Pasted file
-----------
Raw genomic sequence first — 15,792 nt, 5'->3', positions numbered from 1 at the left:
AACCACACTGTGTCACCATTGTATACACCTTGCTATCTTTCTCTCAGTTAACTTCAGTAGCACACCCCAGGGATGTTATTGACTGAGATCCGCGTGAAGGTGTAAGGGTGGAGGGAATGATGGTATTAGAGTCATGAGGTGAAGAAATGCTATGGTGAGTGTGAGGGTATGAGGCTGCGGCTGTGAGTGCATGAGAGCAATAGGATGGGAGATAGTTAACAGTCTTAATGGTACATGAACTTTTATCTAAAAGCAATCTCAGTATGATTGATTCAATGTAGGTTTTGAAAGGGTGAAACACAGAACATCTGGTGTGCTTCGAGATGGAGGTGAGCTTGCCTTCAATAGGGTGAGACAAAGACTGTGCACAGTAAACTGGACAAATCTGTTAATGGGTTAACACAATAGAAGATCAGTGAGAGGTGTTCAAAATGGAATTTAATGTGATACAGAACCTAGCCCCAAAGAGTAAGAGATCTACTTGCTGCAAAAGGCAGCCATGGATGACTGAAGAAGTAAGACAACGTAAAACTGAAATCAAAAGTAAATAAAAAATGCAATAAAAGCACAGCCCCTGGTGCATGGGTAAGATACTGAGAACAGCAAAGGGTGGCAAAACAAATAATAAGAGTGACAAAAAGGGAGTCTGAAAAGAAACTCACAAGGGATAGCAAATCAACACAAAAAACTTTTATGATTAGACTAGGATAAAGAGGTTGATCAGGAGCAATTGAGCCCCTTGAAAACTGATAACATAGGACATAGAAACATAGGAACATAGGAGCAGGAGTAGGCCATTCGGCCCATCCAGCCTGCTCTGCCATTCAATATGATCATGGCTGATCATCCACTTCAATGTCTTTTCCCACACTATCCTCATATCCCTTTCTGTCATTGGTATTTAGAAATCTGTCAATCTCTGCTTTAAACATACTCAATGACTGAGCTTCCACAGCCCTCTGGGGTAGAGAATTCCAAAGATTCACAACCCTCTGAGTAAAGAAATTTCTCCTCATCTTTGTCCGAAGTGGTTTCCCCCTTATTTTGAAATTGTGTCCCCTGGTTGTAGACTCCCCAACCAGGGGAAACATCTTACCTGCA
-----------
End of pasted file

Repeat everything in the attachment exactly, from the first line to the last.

Raw genomic sequence first — 15,792 nt, 5'->3', positions numbered from 1 at the left:
AACCACACTGTGTCACCATTGTATACACCTTGCTATCTTTCTCTCAGTTAACTTCAGTAGCACACCCCAGGGATGTTATTGACTGAGATCCGCGTGAAGGTGTAAGGGTGGAGGGAATGATGGTATTAGAGTCATGAGGTGAAGAAATGCTATGGTGAGTGTGAGGGTATGAGGCTGCGGCTGTGAGTGCATGAGAGCAATAGGATGGGAGATAGTTAACAGTCTTAATGGTACATGAACTTTTATCTAAAAGCAATCTCAGTATGATTGATTCAATGTAGGTTTTGAAAGGGTGAAACACAGAACATCTGGTGTGCTTCGAGATGGAGGTGAGCTTGCCTTCAATAGGGTGAGACAAAGACTGTGCACAGTAAACTGGACAAATCTGTTAATGGGTTAACACAATAGAAGATCAGTGAGAGGTGTTCAAAATGGAATTTAATGTGATACAGAACCTAGCCCCAAAGAGTAAGAGATCTACTTGCTGCAAAAGGCAGCCATGGATGACTGAAGAAGTAAGACAACGTAAAACTGAAATCAAAAGTAAATAAAAAATGCAATAAAAGCACAGCCCCTGGTGCATGGGTAAGATACTGAGAACAGCAAAGGGTGGCAAAACAAATAATAAGAGTGACAAAAAGGGAGTCTGAAAAGAAACTCACAAGGGATAGCAAATCAACACAAAAAACTTTTATGATTAGACTAGGATAAAGAGGTTGATCAGGAGCAATTGAGCCCCTTGAAAACTGATAACATAGGACATAGAAACATAGGAACATAGGAGCAGGAGTAGGCCATTCGGCCCATCCAGCCTGCTCTGCCATTCAATATGATCATGGCTGATCATCCACTTCAATGTCTTTTCCCACACTATCCTCATATCCCTTTCTGTCATTGGTATTTAGAAATCTGTCAATCTCTGCTTTAAACATACTCAATGACTGAGCTTCCACAGCCCTCTGGGGTAGAGAATTCCAAAGATTCACAACCCTCTGAGTAAAGAAATTTCTCCTCATCTTTGTCCGAAGTGGTTTCCCCCTTATTTTGAAATTGTGTCCCCTGGTTGTAGACTCCCCAACCAGGGGAAACATCTTACCTGCA